Typhoon Maria to threaten lives and property in Ryukyu Islands, Taiwan and eastern China this week

By Kristina Pydynowski, AccuWeather senior meteorologist
By Eric Leister, AccuWeather senior meteorologist
July 10, 2018, 7:06:36 AM EDT

Typhoon Maria battered Japan's southern Ryukyu Islands with heavy rain and powerful winds on Tuesday. Conditions will slowly improve Tuesday night.

On Tuesday afternoon local time, Maria's eye passed directly over Japan's Miyakojima Island. The sun reportedly emerged as the eye of the cyclone passed over the island. Winds became nearly calm following 76-mph (120 km/h) gusts.

Maria is expected to once again threaten lives and property when it passes dangerously close to northern Taiwan Tuesday night and then moves into eastern China on Wednesday and Thursday.

Anyone in Maria’s path should make any last minute preparations and heed any evacuation orders.

MariaTrack 7/10

"Maria's excessive rainfall can lead to significant flooding," AccuWeather Senior Meteorologist Alan Reppert said. "Mudslides are a serious concern in the higher terrain."

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After lashing the Ryukyu Islands, Maria is expected to pass by the tip of northern Taiwan on Tuesday night. While the typhoon may not make landfall on the island, it is expected to be close enough to bring significant impacts to the nation.

Rain and wind could be enough to cause significant transportation delays in Taipei and surrounding communities.

Maria impacts

Along the northern coast of Taiwan, wind gusts could reach 130-160 km/h (80-100 mph) which would cause power outages and some structural damage. While Taipei would have slightly lower wind speeds, the city may still have some wind damage and power outages.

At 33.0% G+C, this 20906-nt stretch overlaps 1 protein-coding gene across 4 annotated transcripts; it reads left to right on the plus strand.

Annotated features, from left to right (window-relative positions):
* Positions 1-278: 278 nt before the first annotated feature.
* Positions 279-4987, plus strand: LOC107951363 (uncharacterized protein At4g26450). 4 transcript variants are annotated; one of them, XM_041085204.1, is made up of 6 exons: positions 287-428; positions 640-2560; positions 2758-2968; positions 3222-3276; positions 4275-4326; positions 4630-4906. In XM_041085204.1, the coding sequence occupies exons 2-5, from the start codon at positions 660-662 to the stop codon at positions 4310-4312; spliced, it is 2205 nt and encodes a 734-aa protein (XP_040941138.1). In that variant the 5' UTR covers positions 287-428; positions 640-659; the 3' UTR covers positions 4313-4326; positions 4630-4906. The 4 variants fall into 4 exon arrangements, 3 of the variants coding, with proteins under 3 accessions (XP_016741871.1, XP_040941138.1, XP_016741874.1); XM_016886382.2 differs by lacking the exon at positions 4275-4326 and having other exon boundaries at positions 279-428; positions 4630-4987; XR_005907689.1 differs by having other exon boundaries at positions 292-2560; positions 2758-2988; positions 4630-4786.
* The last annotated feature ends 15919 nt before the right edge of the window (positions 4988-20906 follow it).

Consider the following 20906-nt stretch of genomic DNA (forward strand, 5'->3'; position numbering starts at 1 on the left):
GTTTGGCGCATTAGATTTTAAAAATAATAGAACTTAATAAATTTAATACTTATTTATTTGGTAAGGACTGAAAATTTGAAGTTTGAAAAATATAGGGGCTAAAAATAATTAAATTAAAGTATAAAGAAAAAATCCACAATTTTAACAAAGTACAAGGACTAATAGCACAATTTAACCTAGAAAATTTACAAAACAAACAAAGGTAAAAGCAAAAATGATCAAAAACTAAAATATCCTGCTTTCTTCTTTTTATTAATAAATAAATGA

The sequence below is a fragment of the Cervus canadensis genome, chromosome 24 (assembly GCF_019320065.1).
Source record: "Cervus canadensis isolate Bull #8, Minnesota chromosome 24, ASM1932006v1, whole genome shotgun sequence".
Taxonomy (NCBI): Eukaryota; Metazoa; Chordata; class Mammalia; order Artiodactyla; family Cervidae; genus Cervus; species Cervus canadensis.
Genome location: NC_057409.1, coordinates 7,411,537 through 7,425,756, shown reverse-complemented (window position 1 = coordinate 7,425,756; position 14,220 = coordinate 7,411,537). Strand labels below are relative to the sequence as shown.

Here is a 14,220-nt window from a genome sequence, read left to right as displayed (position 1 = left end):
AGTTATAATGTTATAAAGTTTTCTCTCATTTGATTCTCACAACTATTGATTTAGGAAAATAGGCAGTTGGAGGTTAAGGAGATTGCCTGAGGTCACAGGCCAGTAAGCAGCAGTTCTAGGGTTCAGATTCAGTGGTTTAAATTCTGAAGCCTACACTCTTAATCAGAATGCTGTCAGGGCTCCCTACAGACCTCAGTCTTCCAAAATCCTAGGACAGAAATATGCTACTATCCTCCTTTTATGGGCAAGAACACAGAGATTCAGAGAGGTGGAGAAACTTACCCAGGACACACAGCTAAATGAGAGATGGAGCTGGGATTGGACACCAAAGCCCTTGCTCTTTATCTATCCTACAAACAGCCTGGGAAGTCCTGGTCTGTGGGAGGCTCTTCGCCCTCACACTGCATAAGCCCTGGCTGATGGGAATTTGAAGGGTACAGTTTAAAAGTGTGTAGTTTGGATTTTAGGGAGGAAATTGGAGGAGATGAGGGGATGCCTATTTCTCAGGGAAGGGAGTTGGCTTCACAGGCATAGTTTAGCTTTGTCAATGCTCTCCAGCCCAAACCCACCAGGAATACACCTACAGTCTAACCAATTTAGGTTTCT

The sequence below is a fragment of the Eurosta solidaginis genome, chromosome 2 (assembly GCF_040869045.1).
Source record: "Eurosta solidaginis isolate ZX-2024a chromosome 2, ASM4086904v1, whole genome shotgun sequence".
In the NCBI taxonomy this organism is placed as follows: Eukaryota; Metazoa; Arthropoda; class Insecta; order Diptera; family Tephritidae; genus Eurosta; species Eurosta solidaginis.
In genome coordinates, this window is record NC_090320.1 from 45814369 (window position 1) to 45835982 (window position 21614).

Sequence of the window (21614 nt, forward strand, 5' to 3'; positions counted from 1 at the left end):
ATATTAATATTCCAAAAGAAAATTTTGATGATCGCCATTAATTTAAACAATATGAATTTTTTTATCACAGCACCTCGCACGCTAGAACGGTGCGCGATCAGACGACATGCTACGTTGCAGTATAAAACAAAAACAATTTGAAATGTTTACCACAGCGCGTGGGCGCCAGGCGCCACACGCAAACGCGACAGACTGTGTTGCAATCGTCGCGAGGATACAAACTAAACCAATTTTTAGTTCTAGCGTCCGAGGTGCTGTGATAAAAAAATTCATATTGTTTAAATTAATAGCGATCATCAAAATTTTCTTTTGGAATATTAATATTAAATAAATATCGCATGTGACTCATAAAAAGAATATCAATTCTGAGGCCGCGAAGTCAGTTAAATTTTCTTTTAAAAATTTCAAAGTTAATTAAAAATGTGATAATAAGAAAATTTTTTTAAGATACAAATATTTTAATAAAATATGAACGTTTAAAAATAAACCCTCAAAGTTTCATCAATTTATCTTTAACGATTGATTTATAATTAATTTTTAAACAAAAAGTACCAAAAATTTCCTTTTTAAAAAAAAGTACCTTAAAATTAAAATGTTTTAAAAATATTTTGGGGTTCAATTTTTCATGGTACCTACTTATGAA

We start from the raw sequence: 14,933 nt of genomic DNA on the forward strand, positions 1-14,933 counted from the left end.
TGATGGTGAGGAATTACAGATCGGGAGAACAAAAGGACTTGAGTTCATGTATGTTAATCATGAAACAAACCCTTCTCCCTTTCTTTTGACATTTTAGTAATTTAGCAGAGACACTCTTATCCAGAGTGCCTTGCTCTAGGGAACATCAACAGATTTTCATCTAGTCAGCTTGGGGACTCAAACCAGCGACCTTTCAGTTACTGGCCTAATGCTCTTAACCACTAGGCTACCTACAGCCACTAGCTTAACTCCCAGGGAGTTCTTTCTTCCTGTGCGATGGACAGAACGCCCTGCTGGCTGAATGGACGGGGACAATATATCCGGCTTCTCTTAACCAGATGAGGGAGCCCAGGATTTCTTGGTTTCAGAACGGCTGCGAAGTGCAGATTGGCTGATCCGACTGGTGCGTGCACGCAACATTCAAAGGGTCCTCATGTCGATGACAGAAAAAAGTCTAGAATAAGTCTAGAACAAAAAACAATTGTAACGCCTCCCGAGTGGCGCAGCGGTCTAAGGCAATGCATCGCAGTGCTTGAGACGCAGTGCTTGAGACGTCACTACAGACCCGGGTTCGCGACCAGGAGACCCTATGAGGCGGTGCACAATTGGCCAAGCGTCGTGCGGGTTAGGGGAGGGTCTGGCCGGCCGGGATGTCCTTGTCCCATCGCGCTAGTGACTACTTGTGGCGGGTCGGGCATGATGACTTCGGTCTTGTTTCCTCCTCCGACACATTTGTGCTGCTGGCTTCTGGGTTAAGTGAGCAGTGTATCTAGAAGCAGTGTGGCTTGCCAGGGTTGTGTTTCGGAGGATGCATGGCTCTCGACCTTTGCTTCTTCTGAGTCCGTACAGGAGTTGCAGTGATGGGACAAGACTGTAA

Heavy rain will also threaten northern Taiwan with many locations expected to receive 125-250 mm (5-10 inches) of rain. Locally greater amounts are possible in the higher terrain.

Conditions across northern Taiwan will improve on Wednesday as Maria departs and approaches the coastline of eastern China.

Maria Sat View of Super Typhoon Maria from the Himawari 8 satellite on Saturday evening, local time. Image courtesy of Colorado State University.

Maria is expected to make landfall in eastern China Wednesday morning as a powerful and dangerous typhoon. Northern Fujian and southern Zhejiang provinces can bear the brunt of Maria’s fury.

Flooding rain and destructive winds can lash the eastern Chinese cities of Wenzhou, Fuzhou and Ningde. The worst of conditions will pass to the south of Shanghai.

More lives and property will be threatened where Maria’s winds drive the ocean’s water onshore near and north of where the typhoon makes landfall. Severe storm surge flooding can result, potentially around Sansha and Taizhou bays.

Those along the coast of northern Fujian and southern Zhejiang should consider moving farther inland to avoid flooding from inundating storm surge.

The strength of Maria’s winds can severely damage well-built structures. Widespread downed trees and power poles can leave the area without power for days. Some areas may become inaccessible where debris clogs roads.

Being out during the height of the storm will be extremely dangerous as flying projectiles can cause injury or death.

"Flooding rains may expand farther to the west and northwest in China Wednesday night and Thursday, even as the powerful winds start to slacken," AccuWeather Senior Meteorologist Dave Houk said.

Areas as far inland such as northern Jiangxi, Anhui and Hubei could have flooding downpours later in the week as Maria continues to track northwestward across the interior of China.

Anyone in the path of Maria is urged to stock up on essential nonperishable food, medicine and items needed to protect your home and business from wind damage. Keep gas tanks and cans filled and cell phones fully charged.

Evacuation routes should be reviewed. Be sure to follow the advice of local government and heed any evacuation orders in the coming days.

While the name was retired in the Atlantic Ocean after the devastation Puerto Rico endured in 2017, Maria can still be used in the western Pacific Ocean as every tropical basin in the world has its own unique list.

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